The air gets even thicker, and I can see Internethead’s bulge attain a new closeness to popping.

Just pop, I wish in its direction. It responds by bulging even further, like an ear stretching out to read my mind.

The air is so thick we can barely move, like that dream-flying that’s a kind of swimming through a soupy, all-surrounding substrate.

“Feel that?” asks Internethead.

I admit that I do. I reach out to wipe my arm, pull away a thick smear.

It only proliferates as I rub one hand against the other.

Suicide Sam is looking away from us, like he’s going to say his piece later on. Internethead continues, “The Ghosts of the Ghost Detritus, as promised.”

He looks at me through a film of air so thick it’s almost a crowd. “Here’s where they all ended up. This is what the Genocide turned them into … the way of all flesh.”

I had until this point suppressed the feeling but now I can’t: the charge in the air is erotic. There’s a crackly, arousing liveness, or litheness, everywhere.

Internethead looks at me and I’m ashamed to realize that he knows I’m feeling it. He smirks.

“This is what the Genocide produced,” he says emphatically, admitting neither happiness nor sadness at the fact.

It’s cloying all over my skin — hard to express the feeling, an encroaching, densening, slimy, good-feeling influx of Ghost Porn.

I try again to scrape it off (thicker than dish soap now), but my hands are trembly and the pads of my fingers feel huge, magnified out of usefulness.

So I just let it flood me. A totally disembodied, objectless pornography — could be worse, thinks a certain non-trivial part of me.

“Could be much worse,” replies Internethead, or Internethead’s bulge, which, I swear to God, truly can hear my thoughts.

THEN SUICIDE SAM TURNS ON ANOTHER SPOTLIGHT — this one apparently mounted with an OFF-switch — and the desert comes alive with pornography. It’s everywhere, in all directions, gnashing itself into a fit.

“The fate of all Ghosts,” he says with a smile. It’s like the longest, hardest outtake from Penthouse’s Caligula you’ve ever hoped to see.
“Porn sets in the deep, deep desert,” mutters Internethead. I’ve started to distrust his voice, no longer able to be certain whether it’s speaking into the world at large, through his mouth, or straight into my mind, through his bulge.

I’ve lost a friend, I think.


“ALMOST THERE,” says Suicide Sam, after the spotlights have been turned off. Internethead has disappeared, coinciding, it would seem, with my renouncing him as my friend, which does little-to-nothing to diminish my paranoia about him.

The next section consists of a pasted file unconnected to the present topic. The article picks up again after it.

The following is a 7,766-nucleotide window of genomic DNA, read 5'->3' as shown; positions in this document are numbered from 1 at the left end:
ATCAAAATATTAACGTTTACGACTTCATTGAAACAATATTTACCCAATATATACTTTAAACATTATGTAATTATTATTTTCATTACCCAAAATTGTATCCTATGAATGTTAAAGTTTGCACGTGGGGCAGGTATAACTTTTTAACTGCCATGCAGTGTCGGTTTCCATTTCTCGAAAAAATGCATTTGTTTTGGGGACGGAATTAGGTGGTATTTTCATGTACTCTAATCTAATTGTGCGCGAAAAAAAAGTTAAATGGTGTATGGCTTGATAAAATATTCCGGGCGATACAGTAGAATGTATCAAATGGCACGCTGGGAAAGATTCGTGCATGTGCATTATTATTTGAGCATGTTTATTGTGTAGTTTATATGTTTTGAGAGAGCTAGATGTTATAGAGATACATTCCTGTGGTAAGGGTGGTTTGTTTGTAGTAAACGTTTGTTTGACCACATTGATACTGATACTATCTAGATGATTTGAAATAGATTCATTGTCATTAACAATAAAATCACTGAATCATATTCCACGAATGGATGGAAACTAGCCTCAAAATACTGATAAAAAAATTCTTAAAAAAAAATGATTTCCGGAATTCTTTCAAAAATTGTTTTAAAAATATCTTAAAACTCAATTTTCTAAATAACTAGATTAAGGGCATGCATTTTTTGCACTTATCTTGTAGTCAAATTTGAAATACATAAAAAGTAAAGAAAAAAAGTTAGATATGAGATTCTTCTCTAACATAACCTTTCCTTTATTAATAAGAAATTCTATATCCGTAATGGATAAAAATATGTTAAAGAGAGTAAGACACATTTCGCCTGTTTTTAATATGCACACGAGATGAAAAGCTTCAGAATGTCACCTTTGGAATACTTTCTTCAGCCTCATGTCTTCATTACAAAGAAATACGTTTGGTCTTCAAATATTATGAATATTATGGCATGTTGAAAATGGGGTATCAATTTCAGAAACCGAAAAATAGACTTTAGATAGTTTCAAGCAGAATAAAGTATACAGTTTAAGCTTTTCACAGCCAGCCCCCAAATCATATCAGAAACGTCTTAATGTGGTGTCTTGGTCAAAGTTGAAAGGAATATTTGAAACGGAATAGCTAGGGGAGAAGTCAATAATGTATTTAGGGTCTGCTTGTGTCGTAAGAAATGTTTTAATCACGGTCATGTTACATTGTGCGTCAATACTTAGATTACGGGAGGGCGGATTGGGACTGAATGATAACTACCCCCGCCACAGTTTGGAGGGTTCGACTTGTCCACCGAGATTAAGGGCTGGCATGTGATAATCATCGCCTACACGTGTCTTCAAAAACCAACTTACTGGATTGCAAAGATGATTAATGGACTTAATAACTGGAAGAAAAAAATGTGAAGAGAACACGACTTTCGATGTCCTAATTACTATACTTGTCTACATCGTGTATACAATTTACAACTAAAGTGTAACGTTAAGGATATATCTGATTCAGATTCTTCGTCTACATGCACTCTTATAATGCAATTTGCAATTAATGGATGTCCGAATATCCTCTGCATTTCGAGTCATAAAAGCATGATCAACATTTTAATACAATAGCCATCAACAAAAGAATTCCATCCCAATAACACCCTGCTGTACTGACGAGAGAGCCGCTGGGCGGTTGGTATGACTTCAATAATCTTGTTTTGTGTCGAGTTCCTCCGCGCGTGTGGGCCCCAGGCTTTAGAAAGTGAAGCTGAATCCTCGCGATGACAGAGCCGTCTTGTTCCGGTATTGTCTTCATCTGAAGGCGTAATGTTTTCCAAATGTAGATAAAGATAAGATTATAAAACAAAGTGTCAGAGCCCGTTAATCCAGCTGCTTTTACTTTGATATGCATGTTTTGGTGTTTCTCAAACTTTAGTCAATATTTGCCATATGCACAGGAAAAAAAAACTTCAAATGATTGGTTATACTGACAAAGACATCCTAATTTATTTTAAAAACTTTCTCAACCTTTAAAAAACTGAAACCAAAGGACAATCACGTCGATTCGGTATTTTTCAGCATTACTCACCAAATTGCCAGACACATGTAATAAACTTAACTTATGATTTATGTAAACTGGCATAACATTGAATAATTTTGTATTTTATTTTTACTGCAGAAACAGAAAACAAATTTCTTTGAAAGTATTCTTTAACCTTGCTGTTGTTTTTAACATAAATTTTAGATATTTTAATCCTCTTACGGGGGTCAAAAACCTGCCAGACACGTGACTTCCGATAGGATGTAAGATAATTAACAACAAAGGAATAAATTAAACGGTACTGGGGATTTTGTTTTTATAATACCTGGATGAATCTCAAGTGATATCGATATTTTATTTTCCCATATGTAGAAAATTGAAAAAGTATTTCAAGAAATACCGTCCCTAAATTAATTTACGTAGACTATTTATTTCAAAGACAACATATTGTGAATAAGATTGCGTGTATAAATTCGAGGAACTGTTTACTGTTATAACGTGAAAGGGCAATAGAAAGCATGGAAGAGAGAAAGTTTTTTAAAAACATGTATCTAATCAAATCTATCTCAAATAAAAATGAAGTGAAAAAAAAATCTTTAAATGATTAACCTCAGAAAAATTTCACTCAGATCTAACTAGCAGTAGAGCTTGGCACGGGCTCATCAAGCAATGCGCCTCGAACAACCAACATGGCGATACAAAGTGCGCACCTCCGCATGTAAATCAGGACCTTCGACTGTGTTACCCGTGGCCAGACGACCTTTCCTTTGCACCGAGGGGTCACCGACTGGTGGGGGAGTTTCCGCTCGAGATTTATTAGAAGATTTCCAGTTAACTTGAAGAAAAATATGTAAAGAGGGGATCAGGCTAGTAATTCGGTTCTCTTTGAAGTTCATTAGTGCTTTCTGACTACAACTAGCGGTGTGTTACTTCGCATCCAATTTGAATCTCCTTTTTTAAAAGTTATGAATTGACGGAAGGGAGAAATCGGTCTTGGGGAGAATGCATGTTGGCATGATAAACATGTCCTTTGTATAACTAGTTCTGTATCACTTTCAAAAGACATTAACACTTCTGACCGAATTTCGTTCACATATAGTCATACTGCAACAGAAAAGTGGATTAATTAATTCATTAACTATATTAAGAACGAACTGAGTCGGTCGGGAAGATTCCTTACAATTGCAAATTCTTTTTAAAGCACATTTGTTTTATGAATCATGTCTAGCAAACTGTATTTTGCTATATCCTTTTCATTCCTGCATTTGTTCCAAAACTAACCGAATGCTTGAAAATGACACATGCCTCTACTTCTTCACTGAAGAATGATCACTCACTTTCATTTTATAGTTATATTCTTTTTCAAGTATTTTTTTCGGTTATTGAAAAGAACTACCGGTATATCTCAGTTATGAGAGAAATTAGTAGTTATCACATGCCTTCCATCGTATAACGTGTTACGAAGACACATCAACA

“Almost where?” I ask, but too late, as the outside world kills my question on the vine: it’s clear that we’ve arrived at a hut.

“Prepare to make a new friend,” says Suicide Sam. “Go knock on the door.” He nods at the hut.

“Why don’t you?” I ask.

“He wouldn’t hear me,” he replies, gravely. “He’s dead.”

No point in stalling, I think, so I go up and knock on the door.

No answer. I knock again. Etc, etc.

Finally, a very disheveled-looking young man, younger than me, comes to the door, and looks upon me with great fondness and relief.

Disturbed, I look away from him and back at Suicide Sam who, clearly, cannot see this young man.

“What is this?” I ask.

Suicide Sam smiles, still clearly aroused from the Ghosts. “He’s yours,” he replies. “Committed suicide not long ago. Stipulated in his Note that you’d be the only person he’d still be alive to.”

I look back at the young guy, and it’s clear that he can’t see or hear Suicide Sam. I feel very weird, stretched like this between two mutually exclusive beings.

“He what??” I ask, aware that I’m just floundering now.

Suicide Sam repeats, “He’s dead, but not to you. He put it right here in his Note, addressed you by name. He said, ‘Goodbye everyone except …’ ”

Suicide Sam hands me the Note, and I read it through. Sure enough, it refers to me by name. I look the young guy over again, trying to determine if I know him.

“It’s never too late to make a new friend,” demurs Suicide Sam, disappearing back into the desert dark. The layer of Ghost Porn sighs as he presses back into it.


SO NOW IT’S JUST ME AND THIS DEAD GUY, who’s not dead to me, it would seem.

Maybe he can be my sidekick, I think, looking him over, trying to assess if it’s possible that, in fact, it’ll be the other way around.